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Green Goddess & Flying Scotsman question

Discussion in 'Steam Traction' started by Guitar, Jun 21, 2019.

  1. Guitar

    Guitar New Member

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    At this point, which has covered the most milage, Green Goddess or Flying Scotsman?

    It seems like it should be Flying Scotsman with ease. However some further thought has made me wonder whether it might be closer than first thought, and answering the question with any kind of accuracy needs a lot more data than is easily accessable.

    First some facts...(According to wikipedia, feel free to correct me.)

    Green Goddess was ordered in 1924, built in 1925, tested on the Ravenglass and Eskdale Railway as the RH&DR wasn't opened until July 1927. As far as I can tell she is in regular service to the current day barring repairs, maintainence & overhauls.

    Flying Scotsman was completed in 1923 and retired from BR in January 1963.
    She was owned by Alan Pegler from 1963 to 1973.
    She was then saved from creditors and bought by Sir William McAlpine in 1963 who had ownership until 1996.
    Dr Tony Marchington owned her from 1996 through to February 2004 when she finally entered the national collection, who has ownership to this day.
    Link to Wikipedia page which gives further information: https://en.wikipedia.org/wiki/LNER_Class_A3_4472_Flying_Scotsman

    So flying scotsman has spent 40 years in regular traffic, followed by 56 years in preservation covering a wildly variable number of miles per year.
    Green Goddess has spent 96 years in regular traffic. According to the RH&DR website covering up to 10k per year.

    So it seems that Flying Scotsman has probably done more miles, however not by as much as it might seem. And Green Goddess is catching up at quite a rate, or will be soon.

    Is there a way to get accurate milage for either loco? Any comments or insight greatly welcome.
     
  2. flying scotsman123

    flying scotsman123 Part of the furniture

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    96 years at 10k per year is 96k miles, wikipedia also says Flying Scotsman retired from BR service with 2.08 million miles on the clock, to that you can add all the preservation mileage, I would guess at least another hundred thousand or so as a wild stab in the dark on the basis that a few locos recently have passed the 100k miles in preservation mark, and to my knowledge those have largely been on heritage lines.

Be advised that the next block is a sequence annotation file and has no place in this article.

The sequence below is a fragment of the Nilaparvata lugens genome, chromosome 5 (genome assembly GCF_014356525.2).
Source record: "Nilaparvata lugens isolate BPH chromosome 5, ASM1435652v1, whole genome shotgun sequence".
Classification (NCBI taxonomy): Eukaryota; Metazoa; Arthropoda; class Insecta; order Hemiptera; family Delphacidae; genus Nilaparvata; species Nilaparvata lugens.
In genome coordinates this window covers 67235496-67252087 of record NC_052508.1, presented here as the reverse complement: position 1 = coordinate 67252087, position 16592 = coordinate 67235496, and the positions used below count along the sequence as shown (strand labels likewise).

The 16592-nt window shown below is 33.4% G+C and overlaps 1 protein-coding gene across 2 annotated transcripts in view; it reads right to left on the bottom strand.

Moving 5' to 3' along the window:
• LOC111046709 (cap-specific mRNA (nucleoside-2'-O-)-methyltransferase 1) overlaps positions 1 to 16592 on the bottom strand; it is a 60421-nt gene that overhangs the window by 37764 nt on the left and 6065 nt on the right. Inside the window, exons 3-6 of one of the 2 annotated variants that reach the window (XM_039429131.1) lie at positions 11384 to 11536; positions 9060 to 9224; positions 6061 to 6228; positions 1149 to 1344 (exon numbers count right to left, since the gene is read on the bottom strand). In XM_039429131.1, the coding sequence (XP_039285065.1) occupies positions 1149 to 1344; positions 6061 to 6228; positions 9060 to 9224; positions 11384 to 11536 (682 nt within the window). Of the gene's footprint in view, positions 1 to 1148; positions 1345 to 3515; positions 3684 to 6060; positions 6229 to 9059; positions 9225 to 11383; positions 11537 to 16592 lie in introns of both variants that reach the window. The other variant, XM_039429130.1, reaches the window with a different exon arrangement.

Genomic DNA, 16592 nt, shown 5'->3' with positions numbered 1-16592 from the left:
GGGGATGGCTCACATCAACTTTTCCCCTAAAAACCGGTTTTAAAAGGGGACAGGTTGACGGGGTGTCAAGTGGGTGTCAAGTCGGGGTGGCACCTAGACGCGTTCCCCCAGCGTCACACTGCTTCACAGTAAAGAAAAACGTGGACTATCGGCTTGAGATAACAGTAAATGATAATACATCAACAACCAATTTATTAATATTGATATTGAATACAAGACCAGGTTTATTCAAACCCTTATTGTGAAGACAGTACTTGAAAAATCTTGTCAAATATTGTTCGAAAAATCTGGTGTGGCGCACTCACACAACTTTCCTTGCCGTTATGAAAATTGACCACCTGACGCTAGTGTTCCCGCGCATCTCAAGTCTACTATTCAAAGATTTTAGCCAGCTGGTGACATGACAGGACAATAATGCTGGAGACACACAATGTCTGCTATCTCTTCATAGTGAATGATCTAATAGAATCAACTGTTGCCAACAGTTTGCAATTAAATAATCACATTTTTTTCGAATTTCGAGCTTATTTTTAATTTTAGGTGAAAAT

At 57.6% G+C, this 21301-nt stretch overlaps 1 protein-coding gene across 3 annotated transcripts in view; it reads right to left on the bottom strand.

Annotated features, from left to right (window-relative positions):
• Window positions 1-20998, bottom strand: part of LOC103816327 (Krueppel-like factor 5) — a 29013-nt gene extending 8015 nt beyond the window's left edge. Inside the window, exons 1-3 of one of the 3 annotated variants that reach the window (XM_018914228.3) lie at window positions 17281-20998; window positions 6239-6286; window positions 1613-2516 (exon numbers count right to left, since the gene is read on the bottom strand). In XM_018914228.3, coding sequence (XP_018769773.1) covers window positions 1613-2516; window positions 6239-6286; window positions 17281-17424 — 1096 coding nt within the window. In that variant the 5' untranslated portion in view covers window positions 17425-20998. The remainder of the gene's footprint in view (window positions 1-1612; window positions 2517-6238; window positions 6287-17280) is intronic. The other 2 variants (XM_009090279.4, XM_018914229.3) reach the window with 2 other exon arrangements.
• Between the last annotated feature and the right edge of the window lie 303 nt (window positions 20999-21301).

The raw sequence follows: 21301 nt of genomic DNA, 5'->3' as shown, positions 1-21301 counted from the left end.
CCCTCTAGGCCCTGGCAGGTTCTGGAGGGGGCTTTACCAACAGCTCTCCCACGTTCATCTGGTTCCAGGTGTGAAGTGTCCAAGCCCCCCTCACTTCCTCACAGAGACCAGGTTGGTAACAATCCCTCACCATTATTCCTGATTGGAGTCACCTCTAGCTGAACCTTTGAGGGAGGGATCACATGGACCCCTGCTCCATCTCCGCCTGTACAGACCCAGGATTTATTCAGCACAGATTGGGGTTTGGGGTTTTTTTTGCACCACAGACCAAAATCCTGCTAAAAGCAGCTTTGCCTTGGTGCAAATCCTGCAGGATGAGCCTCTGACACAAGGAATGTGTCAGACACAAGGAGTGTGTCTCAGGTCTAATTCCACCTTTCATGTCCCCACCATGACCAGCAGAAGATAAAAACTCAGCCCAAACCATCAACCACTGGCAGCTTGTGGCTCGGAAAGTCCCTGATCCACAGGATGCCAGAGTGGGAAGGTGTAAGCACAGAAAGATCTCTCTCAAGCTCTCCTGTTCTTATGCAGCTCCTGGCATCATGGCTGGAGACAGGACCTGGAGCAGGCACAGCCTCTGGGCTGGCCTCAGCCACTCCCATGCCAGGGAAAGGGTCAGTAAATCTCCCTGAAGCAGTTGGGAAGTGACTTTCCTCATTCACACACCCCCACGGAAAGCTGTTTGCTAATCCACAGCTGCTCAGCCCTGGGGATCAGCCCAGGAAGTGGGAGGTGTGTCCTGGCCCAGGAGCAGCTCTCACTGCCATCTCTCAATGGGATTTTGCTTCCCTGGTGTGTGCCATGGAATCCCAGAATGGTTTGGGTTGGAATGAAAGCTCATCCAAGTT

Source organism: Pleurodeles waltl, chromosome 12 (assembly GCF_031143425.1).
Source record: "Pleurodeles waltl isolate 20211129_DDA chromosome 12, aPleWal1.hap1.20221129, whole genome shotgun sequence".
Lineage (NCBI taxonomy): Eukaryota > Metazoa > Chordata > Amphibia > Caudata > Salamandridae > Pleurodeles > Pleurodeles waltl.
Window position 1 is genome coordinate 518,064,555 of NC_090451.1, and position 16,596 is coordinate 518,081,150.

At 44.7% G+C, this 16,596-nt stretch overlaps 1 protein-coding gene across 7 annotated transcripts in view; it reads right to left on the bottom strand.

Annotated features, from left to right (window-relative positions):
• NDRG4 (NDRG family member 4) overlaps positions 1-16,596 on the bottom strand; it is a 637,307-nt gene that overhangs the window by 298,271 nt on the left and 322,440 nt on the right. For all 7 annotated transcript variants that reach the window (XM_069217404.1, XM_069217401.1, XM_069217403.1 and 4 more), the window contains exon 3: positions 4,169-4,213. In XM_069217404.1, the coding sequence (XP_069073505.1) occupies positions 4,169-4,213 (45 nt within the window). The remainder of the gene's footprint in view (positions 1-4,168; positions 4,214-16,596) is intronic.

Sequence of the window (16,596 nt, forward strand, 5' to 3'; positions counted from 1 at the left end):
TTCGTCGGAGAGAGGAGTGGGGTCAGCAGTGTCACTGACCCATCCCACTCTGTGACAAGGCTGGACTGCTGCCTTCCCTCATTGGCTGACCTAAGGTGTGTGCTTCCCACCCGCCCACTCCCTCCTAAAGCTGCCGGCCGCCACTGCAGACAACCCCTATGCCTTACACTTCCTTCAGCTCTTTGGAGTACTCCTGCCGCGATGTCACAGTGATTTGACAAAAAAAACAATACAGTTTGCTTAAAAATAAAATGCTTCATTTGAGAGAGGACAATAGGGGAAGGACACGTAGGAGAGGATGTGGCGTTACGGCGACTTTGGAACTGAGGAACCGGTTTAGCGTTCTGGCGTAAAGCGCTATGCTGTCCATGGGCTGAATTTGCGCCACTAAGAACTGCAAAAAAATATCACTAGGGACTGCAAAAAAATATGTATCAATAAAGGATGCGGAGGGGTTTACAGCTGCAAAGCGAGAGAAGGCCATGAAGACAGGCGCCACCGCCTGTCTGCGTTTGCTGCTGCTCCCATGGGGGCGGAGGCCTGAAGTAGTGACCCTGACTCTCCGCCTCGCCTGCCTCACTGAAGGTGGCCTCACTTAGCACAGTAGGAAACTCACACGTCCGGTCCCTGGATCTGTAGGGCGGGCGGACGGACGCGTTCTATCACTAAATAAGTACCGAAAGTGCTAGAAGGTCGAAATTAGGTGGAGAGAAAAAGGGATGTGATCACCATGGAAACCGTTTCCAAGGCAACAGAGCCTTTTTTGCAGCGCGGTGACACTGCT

To get anywhere near Flying Scotsman, I should think you'd need to start off with something that spent a similar amount of time in existence and have had a decent preservation career. Most contenders that immediately spring to mind on that description simply haven't been around as long as Flying Scotsman. The only other mainline steam locos that have been around as long and remained in relatively front line service as long are the original competitors, the first Castles. The highest mileage Castle on withdrawal was Powderham Castle that didn't quite make the 2 million mark. I can't find any mileages for Pendennis Castle but that was also an early build and accrued some mileage in preservation, so that would be my favourite guess for second highest mileage of locos surviving into preservation.
     
  3. ilvaporista

    ilvaporista Well-Known Member

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    On the 45th!
    I would be inclined to add another 0 in that figure.
    Still an impressive figure.
     
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  4. Guitar

    Guitar New Member

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    I can't believe I missed the service milage in the Wiki article, apologies.
    2.08 million miles is 52k per year which is 132 trips london to edinburgh per year (392 miles). That sounds low to me, assuming 1 trip per day that means she spent 233 days per year out of service, were steam loco's *that* needy of repairs and maintainence?

    As has just been posted 96 years at 10k is 960k not 96k, and likewise is very impressive for a 15 inch gauge loco.

    Although I have no idea how many years GG will have missed because of overhauls.
     
  5. Jamessquared

    Jamessquared Nat Pres stalwart

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    It's not quite a record, but the Bluebell's H class No. 263 deserves an honourable mention. It had run 1,849,668 miles up to withdrawal in 1964, to which can be added another 67,474 in preservation (up to the end of last year - it's done a bit more since) - a little over 1.9million in total. Not bad for a humble Edwardian tank engine!